C - In accordance with the wide stream of tradition present in the Church Catholic.

    There are multiple traditions that are within the realm of the Church - we have freedom - it's a big yard, enjoy playing in it.

    Oh, and Mason,
    We are bishops, chief. We have our own altars to tend to - ain't no one over us who is going to tell us how we have to do things. We may give honor to specific folks for good order (as in the ancient days the patriarchs were given honor) - but you are the bishop of Grace-Tulsa. It is your task to see that the tradition of your congregation is in-line with Christ - and that is done chiefly through your own preaching - so that when people align themselves with you they are in fact aligning themselves with Christ.

    Man, I love Ignatius of Antioch. No one better than him until Luther comes along, and even then, I don't think Luther tops him - Luther just wrote a lot more.

  6. William Weedon said...

    Good words, Eric.

    The tradition of the Church catholic is simply huge, of course. I think that the fathers and mothers we seek to honor in the faith are ALL of those who have come before us, but none of us will honor them as well we might, but let us be growing in our familiarity with them. I think of the aged saints I've already buried here who taught me so much, of recent great figures like a Fr. Arseny, of our Reformation fathers and of the Church fathers before them scattered across the ages. The more familiar we become with tradition, though, the more we realize that some "tradition" that people bank on may not be as strong as they imagine. I think, for example, of the illuminating words of John Cassian (cited in Philokalia) that the fathers really had but one rule for fasting: quit eating before you're full. Now there's a piece of tradition that is very helpful indeed.

    We've all got a long way to go in learning from those who have stood under the Word of God before us; and it's a joy for us to grow in it. No jurisdiction of the Church has it down perfectly - and they all confess as much.

  7. William Weedon said...

    P.S. I think one of the challenges that Lutherans this day and age face is the ignorance of our Reformation fathers and how THEY teach us to regard the fathers before them. There's something splendid when a century after the Reformation, Johann Gerhard can casually opine that the greatest theologian of the Church was...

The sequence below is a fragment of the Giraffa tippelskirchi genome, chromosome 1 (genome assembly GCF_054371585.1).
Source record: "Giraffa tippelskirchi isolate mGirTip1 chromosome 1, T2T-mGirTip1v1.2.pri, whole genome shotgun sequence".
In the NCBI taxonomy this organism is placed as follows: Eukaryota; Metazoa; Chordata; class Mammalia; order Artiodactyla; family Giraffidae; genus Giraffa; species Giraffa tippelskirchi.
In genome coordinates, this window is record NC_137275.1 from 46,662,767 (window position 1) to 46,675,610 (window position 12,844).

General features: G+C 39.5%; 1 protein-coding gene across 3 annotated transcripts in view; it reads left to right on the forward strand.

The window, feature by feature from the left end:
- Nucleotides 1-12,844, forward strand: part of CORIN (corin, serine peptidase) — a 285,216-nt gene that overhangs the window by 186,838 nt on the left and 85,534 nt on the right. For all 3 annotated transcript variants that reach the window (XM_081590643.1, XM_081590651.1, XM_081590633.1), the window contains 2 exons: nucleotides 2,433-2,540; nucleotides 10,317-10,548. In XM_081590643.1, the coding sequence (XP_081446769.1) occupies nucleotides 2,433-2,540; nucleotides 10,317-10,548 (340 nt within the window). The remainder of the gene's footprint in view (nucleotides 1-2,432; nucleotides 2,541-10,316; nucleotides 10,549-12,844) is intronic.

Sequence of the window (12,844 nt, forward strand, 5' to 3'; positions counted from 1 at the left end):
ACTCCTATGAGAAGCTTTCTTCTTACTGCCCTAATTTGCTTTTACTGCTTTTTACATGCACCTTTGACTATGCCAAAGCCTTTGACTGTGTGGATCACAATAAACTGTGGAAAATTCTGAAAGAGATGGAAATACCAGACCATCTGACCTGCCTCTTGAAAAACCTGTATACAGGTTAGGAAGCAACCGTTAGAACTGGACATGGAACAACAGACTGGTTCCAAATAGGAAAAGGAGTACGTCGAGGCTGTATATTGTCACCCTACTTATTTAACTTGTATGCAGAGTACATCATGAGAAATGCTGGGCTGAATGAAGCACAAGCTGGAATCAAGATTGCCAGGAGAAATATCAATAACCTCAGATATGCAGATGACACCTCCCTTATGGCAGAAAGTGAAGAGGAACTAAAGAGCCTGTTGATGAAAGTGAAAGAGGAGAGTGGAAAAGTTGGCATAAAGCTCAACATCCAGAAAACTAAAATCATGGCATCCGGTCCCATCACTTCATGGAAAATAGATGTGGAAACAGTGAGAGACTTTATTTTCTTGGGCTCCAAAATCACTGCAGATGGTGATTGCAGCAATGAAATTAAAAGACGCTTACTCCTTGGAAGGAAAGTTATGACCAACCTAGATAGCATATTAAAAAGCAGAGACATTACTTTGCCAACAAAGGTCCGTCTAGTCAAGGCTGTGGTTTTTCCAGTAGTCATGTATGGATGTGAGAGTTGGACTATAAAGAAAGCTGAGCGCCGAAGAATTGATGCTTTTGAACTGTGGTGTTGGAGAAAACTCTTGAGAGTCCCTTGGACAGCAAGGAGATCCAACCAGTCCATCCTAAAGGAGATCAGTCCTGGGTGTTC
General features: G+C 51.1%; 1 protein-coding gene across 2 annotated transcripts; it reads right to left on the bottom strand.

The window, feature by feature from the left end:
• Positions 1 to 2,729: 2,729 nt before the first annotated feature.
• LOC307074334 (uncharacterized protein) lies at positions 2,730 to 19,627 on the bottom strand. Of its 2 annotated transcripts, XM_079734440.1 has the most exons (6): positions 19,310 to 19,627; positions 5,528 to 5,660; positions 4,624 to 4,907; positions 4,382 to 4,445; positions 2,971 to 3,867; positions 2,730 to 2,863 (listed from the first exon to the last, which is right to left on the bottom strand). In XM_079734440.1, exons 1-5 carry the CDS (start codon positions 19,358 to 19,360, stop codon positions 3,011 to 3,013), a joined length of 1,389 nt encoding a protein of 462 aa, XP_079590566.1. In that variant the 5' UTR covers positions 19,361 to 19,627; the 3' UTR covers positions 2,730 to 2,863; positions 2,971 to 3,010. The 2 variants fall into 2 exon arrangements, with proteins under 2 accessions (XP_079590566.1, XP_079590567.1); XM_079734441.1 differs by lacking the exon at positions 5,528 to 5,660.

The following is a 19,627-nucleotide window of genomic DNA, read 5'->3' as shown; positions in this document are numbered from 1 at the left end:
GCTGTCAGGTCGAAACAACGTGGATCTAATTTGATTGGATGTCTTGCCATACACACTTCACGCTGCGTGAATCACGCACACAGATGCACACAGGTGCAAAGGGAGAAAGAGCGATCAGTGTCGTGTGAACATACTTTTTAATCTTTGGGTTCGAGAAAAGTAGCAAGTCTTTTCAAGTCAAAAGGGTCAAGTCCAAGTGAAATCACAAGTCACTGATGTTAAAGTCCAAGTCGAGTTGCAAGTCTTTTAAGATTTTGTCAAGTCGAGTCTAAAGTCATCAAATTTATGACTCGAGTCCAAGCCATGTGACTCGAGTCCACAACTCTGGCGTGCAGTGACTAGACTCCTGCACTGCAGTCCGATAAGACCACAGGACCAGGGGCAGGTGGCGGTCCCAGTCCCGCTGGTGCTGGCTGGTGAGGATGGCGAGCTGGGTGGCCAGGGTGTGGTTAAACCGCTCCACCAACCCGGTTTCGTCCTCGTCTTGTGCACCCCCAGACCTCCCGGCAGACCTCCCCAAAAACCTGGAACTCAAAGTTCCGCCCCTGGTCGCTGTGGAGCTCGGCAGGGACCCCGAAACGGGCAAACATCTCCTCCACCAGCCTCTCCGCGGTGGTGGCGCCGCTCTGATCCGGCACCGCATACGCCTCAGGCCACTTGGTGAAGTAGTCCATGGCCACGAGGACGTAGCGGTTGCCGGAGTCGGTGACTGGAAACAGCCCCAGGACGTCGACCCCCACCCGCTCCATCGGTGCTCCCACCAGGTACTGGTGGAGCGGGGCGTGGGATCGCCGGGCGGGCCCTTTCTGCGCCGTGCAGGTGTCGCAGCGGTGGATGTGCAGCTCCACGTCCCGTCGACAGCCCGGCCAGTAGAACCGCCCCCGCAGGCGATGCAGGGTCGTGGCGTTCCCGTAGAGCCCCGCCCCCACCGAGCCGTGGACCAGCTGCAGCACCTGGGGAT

Luther? Chemnitz? Anselm? Augustine?

    No. Gregory of Nazianzus!!! That's our heritage. Largely forgotten, but waiting to be discovered, celebrated and lived anew.

  8. Anonymous said...

    Where should I begin?

    Well, you should have your six-pack of Black Butte Porter soon!

    I'll visit the concept of pastor as bishop from the writings of Ignatius at a later time. I am far from convinced that each congregation qualifies, although I dig the title. The problem in our context, of course, is the egotism that destroys our catholicity. Few of us know the Tradition, or our traditions, well enough to be faithful, IMO. I have to run to a t-ball coach meeting, but want to consider this question again.

  9. Rev. Eric J Brown said...

    We may be headed to Tulsa this Friday. . . if so, we may have to see if we can meet up.

    I would agree that there is a dreadful ignorance of the tradition of the Church Catholic, or even a lack of a sense that we belong to something that extends beyond our own local congregation - and this tends to be true of pastors and clergy in the LCMS.

    As for which congregations qualify to have their own bishops. . . well, you and Chris are in doubt, perhaps, because both Enid and Tulsa have multiple parishes - but when it comes to Lahoma I am it. Besides. . . haven't you listened to Father Yoda. . . size matters not! If you have your own altar and don't need any other clergy's approval to celebrate the Supper or confirm. . . your a bishop. Walks like a bishop, quacks like a bishop. . . it must be a. . . LCMS Pastor.